(1) This petition is filed under S. 561-A, Cri.P.C. for reviewing the judgment of this court passed in Cri.R.C. 476 of 1964. This court in revision confirmed the conviction and sentence imposed on the petitioners for the offences of criminal trespass. Under S. 369, Cri.P.C. no criminal court when it has signed the judgment shall alter or review the same except to correct a clerical error. It is submitted that this section is not applicable to the High Court especially when it is disposing of appeals or revisions. It has been repeatedly held by this court from In re Arumugha Padayachi, 1926 Mad WN 147: AIR 1926 Mad 420 that a criminal court has no power to review its judgment when once it has been signed. The learned counsel on the authority of the Full Bench decision in Raj Narain v. State, : AIR1959All315 submitted that the High Court has power to review and recall or alter its earlier decision in a criminal revision under S. 561-A Cri.P.C. In a recent decision of the Supreme Court in Sankatha Singh v. State of Uttar Pradesh, : AIR1962SC1208 it was held that the appellate court has no power to review or restore an appeal which has been disposed of. A Sessions Judge cannot set aside the first order passed in appeal dismissing the appeal when neither the appellants nor their counsel appeared and cannot order rehearing of the appeal. Construing Ss. 369 and 424 Cri.P.C., the Supreme Court observed that the appellate court could not pass an order of rehearing of the appeal in exercise of the inherent powers when S. 369 read with S. 424 of the Code specifically prohibit the altering or reviewing of its order by a court. It was further observed that the inherent powers cannot be exercised to do what the Code specifically prohibits the court from doing.
The learned Counsel submitted that this decision may not be applicable to the exercise of the powers of the High Court as a court of revision under S. 561-A Cri.P.C. I am unable to accept this contention. Section 561-A Cri.P.C. does not in any way enlarge the powers conferred under the Code especially when it is provided in the Code that no court when it has signed the judgment, shall alter or review the same. The Supreme Court in a recent decision in State of Uttar Pradesh v. Mohammed Naim, : 2SCR363 cited with approval the Privy Council decisions in Jairam Das v. Emperor and Emperor v. Nazir Ahmad , and held that it is now well settled that the section confers no new powers on the High Court and that it merely safeguards all the existing inherent powers possessed by the court necessary to secure the ends of justice. The same view is stated by the Supreme Court in Dr. Raghubir Saran V. State of Bihar, : 1964CriLJ1 . It is idle to contend that S. 369 Cri.P.C. is not applicable to criminal revisions for the court exercising its powers of revision under S. 439 Cri.P.C. exercises only some of the powers conferred on a court of appeal. The powers of revision cannot be stated to be larger than that of a court of appeal. In a recent decision of this court in Anthony Das v. State, : (1963)IMLJ393 Sadasivam J. also took the view that the High Court has no inherent power to alter or review its own judgment. I am in respectful agreement with the view expressed by the learned Judge. This petition is dismissed.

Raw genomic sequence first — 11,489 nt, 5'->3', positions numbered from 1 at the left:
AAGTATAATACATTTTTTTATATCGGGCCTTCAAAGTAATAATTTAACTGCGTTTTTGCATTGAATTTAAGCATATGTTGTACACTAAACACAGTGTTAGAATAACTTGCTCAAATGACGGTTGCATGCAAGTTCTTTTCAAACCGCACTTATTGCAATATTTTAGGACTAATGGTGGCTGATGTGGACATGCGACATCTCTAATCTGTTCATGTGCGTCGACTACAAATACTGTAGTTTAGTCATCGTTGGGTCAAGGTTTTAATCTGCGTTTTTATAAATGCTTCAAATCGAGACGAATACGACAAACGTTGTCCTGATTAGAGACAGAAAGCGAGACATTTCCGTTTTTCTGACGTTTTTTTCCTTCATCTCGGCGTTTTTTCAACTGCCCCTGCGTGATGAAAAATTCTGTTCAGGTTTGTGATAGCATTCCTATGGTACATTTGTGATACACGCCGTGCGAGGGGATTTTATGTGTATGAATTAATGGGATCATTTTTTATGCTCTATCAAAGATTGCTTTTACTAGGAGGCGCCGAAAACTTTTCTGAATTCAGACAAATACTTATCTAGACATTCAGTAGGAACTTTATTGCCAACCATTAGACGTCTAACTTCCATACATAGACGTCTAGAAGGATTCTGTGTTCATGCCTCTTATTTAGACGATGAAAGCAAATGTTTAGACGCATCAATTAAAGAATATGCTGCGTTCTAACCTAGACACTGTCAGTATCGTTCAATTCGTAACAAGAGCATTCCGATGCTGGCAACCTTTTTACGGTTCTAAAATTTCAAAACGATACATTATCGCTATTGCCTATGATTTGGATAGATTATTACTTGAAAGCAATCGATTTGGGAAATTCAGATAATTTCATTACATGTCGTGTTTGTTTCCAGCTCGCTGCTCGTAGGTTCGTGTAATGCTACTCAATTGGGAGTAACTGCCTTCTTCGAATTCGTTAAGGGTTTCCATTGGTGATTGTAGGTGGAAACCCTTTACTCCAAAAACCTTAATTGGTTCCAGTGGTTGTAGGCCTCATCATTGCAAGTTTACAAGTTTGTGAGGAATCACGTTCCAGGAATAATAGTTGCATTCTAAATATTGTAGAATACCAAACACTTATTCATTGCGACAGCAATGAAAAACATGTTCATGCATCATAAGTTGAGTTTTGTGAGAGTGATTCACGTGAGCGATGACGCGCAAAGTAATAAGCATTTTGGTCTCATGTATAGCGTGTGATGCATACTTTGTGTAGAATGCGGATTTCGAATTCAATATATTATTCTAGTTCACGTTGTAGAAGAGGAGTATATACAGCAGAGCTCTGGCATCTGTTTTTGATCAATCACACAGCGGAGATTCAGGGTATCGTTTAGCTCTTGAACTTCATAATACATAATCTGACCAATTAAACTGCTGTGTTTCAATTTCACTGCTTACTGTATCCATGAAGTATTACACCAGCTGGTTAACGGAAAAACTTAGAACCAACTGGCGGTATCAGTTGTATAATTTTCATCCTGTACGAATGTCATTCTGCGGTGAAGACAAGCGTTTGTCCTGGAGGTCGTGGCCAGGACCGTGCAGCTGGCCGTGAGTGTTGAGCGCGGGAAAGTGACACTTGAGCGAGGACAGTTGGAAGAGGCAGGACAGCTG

(2) Petition dismissed.